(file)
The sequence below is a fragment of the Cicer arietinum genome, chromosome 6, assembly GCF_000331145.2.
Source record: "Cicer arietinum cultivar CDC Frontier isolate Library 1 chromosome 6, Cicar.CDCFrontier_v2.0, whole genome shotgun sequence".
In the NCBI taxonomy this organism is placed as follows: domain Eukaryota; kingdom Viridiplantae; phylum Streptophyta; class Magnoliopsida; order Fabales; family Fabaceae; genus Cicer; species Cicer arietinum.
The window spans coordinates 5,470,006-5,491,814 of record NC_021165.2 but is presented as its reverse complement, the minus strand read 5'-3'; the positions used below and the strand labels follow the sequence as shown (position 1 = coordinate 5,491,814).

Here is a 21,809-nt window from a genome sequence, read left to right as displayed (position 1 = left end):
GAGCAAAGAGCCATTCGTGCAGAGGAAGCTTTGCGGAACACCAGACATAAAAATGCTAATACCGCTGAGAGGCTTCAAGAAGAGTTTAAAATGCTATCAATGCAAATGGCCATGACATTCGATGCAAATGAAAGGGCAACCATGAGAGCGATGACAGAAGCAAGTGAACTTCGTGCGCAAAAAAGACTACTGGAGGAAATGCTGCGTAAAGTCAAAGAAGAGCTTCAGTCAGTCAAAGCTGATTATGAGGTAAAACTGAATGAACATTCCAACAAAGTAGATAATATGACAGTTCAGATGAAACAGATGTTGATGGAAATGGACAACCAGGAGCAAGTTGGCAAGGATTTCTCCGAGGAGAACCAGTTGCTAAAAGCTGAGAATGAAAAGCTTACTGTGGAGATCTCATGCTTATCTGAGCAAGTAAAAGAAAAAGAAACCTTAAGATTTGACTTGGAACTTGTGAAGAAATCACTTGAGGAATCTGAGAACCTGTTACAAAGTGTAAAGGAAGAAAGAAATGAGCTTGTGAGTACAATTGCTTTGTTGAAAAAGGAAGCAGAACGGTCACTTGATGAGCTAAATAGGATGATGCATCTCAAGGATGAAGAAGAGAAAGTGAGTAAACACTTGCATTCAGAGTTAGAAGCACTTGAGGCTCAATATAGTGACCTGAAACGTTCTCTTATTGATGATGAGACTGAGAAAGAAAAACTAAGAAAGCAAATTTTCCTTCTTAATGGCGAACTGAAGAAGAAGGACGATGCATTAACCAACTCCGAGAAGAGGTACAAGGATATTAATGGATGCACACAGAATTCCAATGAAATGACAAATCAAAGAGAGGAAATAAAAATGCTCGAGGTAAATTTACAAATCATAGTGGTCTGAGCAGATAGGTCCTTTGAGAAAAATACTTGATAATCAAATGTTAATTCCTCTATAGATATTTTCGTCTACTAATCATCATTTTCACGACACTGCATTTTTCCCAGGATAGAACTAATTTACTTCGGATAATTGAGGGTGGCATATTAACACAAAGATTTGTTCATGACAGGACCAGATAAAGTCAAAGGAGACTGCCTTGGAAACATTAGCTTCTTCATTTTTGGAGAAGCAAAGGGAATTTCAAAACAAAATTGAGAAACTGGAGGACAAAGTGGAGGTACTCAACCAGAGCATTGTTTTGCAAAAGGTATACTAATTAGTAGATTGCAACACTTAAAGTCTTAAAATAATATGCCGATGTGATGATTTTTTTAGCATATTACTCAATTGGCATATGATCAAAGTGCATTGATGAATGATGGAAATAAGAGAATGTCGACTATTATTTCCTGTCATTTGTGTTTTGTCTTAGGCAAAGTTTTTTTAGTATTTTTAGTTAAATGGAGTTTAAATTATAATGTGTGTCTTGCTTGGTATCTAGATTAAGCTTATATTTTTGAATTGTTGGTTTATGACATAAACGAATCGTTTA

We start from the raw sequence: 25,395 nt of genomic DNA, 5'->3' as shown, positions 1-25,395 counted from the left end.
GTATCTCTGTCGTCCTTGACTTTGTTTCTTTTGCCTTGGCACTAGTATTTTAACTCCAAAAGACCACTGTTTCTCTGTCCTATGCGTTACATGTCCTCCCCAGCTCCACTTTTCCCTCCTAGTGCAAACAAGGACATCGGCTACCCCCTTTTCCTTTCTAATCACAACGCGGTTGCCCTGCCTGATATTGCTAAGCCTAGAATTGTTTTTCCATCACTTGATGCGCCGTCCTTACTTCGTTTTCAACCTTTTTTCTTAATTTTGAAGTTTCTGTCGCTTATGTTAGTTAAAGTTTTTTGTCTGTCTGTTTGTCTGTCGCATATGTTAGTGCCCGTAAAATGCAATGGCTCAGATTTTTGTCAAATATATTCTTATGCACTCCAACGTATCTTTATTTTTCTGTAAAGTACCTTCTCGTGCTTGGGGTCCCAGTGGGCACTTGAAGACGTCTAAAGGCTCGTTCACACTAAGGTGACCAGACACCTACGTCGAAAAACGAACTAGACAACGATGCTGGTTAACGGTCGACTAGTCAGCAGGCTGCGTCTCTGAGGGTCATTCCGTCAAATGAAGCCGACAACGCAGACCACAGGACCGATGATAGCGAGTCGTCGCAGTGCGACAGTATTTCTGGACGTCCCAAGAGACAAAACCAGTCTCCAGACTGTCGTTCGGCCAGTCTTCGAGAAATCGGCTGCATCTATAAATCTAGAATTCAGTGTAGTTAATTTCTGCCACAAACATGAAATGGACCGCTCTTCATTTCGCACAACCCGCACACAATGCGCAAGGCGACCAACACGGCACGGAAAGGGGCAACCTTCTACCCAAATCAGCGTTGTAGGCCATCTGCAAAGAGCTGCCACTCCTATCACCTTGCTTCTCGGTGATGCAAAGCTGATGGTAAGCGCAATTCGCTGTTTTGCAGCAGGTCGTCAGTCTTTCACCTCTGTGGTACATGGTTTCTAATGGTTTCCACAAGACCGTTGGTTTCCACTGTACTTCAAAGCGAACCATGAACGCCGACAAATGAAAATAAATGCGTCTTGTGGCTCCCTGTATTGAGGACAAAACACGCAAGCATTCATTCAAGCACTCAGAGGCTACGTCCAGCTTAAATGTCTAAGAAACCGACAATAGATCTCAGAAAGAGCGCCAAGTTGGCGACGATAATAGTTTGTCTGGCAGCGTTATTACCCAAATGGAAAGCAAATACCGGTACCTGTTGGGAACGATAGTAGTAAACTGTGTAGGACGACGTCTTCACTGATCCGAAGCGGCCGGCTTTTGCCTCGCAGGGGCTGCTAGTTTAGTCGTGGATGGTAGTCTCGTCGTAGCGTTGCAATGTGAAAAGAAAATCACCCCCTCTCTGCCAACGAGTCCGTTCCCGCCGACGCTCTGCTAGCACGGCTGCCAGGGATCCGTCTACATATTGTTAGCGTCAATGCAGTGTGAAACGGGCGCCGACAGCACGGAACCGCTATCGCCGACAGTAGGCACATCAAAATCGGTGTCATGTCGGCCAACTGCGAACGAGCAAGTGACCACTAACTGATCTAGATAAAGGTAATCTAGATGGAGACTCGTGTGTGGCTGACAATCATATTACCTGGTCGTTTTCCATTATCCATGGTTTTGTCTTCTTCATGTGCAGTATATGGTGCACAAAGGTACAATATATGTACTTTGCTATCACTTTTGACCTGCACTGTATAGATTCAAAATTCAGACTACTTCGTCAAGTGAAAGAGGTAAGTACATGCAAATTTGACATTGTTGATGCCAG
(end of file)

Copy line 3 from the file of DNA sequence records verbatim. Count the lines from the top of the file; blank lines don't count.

In the NCBI taxonomy this organism is placed as follows: domain Eukaryota; kingdom Viridiplantae; phylum Streptophyta; class Magnoliopsida; order Fabales; family Fabaceae; genus Cicer; species Cicer arietinum.